RIT and UR professors awarded patent for use of carbon nanotubes for improving delivery of bio-therapies to targeted cells

Technology collaboration could provide safer and less damaging effects of administering agents to cells

M. Golshadi

The image is of cells (false-colored purple) sitting on top of a carbon nanotube, developed by researchers Michael Schrlau and Ian Dickerson, to be used to deliver biomedical therapies for tissue culturing and modification.

Professors from Rochester Institute of Technology and the University of Rochester Medical Center have received a patent to deliver biomolecules into cells through carbon nanotube arrays.

Ian Dickerson, associate professor in the Del Monte Institute for Neuroscience at the University of Rochester, and Michael Schrlau, associate professor of mechanical engineering in RIT’s Kate Gleason College of Engineering, developed the technology that will support inter-cell transfer of bio-therapies to targeted cells.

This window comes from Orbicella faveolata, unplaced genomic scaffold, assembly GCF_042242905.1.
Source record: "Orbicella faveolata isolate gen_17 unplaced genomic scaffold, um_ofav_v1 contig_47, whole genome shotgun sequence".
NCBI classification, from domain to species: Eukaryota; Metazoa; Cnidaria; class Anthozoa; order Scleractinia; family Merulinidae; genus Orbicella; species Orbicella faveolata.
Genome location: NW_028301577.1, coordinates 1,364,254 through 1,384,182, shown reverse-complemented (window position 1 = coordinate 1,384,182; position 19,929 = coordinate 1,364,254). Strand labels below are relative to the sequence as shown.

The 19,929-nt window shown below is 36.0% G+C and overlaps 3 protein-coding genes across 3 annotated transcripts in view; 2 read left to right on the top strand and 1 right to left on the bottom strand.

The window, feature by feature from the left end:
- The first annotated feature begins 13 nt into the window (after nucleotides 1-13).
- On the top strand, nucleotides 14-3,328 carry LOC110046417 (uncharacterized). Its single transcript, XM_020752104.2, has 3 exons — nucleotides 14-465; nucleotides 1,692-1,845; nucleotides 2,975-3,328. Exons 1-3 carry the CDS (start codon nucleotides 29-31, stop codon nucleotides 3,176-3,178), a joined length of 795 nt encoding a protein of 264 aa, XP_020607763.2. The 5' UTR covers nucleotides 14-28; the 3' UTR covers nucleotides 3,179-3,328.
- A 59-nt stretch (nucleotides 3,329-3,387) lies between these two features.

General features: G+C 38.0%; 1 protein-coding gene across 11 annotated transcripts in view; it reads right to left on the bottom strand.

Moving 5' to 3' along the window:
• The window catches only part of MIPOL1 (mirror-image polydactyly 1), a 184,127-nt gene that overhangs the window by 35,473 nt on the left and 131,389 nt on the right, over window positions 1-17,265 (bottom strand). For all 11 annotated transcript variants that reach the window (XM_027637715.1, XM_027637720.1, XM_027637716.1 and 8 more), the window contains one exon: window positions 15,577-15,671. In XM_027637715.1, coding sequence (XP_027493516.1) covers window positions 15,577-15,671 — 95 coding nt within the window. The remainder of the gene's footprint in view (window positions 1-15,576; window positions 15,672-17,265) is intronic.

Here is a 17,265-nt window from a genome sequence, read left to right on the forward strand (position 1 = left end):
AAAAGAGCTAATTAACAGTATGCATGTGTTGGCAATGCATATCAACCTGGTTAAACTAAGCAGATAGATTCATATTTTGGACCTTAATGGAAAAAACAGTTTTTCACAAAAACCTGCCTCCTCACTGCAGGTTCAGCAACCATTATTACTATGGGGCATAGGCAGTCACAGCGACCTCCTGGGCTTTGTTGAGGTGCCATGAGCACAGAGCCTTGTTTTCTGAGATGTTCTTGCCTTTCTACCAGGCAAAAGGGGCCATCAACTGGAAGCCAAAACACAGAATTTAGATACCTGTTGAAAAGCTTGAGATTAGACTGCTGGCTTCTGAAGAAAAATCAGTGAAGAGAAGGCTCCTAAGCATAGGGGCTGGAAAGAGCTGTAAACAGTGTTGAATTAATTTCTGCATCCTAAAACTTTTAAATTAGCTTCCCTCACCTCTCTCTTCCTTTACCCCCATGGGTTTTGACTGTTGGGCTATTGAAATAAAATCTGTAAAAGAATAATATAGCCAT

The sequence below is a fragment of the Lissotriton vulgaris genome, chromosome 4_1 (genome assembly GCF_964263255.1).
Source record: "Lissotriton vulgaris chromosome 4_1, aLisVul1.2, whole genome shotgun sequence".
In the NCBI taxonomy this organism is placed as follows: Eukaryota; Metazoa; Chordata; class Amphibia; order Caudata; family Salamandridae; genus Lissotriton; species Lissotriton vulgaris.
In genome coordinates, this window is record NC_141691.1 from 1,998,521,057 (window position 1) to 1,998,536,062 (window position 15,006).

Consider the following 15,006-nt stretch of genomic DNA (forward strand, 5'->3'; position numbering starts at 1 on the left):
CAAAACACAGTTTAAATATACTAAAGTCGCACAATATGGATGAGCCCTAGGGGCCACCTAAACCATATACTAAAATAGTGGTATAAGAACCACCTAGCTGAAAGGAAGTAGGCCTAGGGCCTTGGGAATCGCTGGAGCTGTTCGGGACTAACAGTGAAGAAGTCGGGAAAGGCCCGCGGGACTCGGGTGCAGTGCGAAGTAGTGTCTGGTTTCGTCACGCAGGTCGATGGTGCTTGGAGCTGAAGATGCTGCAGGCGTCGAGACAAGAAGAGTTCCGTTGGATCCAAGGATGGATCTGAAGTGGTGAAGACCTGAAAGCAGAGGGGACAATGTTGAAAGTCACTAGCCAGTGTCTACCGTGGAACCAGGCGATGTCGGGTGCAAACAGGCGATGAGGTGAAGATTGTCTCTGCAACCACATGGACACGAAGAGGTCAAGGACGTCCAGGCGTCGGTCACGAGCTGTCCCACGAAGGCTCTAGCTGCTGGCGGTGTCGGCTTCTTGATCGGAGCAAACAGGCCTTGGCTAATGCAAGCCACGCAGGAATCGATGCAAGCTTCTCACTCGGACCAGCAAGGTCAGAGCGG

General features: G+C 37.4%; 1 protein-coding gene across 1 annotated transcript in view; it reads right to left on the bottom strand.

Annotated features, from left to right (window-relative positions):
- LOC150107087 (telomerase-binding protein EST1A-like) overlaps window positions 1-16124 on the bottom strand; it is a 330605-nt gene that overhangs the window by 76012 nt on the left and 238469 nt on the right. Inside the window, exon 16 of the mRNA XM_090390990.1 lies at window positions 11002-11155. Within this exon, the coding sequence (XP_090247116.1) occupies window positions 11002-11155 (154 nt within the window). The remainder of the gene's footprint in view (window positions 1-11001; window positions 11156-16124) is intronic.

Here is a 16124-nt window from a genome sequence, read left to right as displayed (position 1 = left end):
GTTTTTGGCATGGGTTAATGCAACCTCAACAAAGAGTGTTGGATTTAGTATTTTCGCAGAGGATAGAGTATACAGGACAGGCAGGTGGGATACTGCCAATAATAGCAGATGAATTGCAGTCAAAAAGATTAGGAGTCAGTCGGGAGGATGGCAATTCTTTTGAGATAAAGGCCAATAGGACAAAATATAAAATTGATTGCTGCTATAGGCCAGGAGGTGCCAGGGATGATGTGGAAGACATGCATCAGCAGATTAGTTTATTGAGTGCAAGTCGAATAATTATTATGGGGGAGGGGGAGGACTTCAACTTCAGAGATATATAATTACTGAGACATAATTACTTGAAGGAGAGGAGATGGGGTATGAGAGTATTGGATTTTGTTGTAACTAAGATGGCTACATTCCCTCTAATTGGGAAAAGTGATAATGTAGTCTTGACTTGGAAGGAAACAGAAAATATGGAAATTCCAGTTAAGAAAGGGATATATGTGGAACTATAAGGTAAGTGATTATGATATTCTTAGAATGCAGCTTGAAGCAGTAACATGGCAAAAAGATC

Dickerson and his team have been developing new technologies to transfer nucleic acids and proteins into cells for enhanced gene editing and an array of cancer therapies. Collaborating with Schrlau for several years, the two researchers successfully combined biomedicine and mechanical engineering techniques to design the device that consists of an array of 200-nanometer carbon nanotubes.

Targeting cells for tissue culturing and modification is a growing field. Use of carbon nanotubes—minute, but strong, tubular devices made up of carbon atoms, or graphene, bonded and capable of conductive properties—are seen as alternatives to current options such as micro-injections, lipofection (an injection methodology) and other techniques. The new technology can ensure safer, less toxic cellular delivery with decreased damage to cells.  

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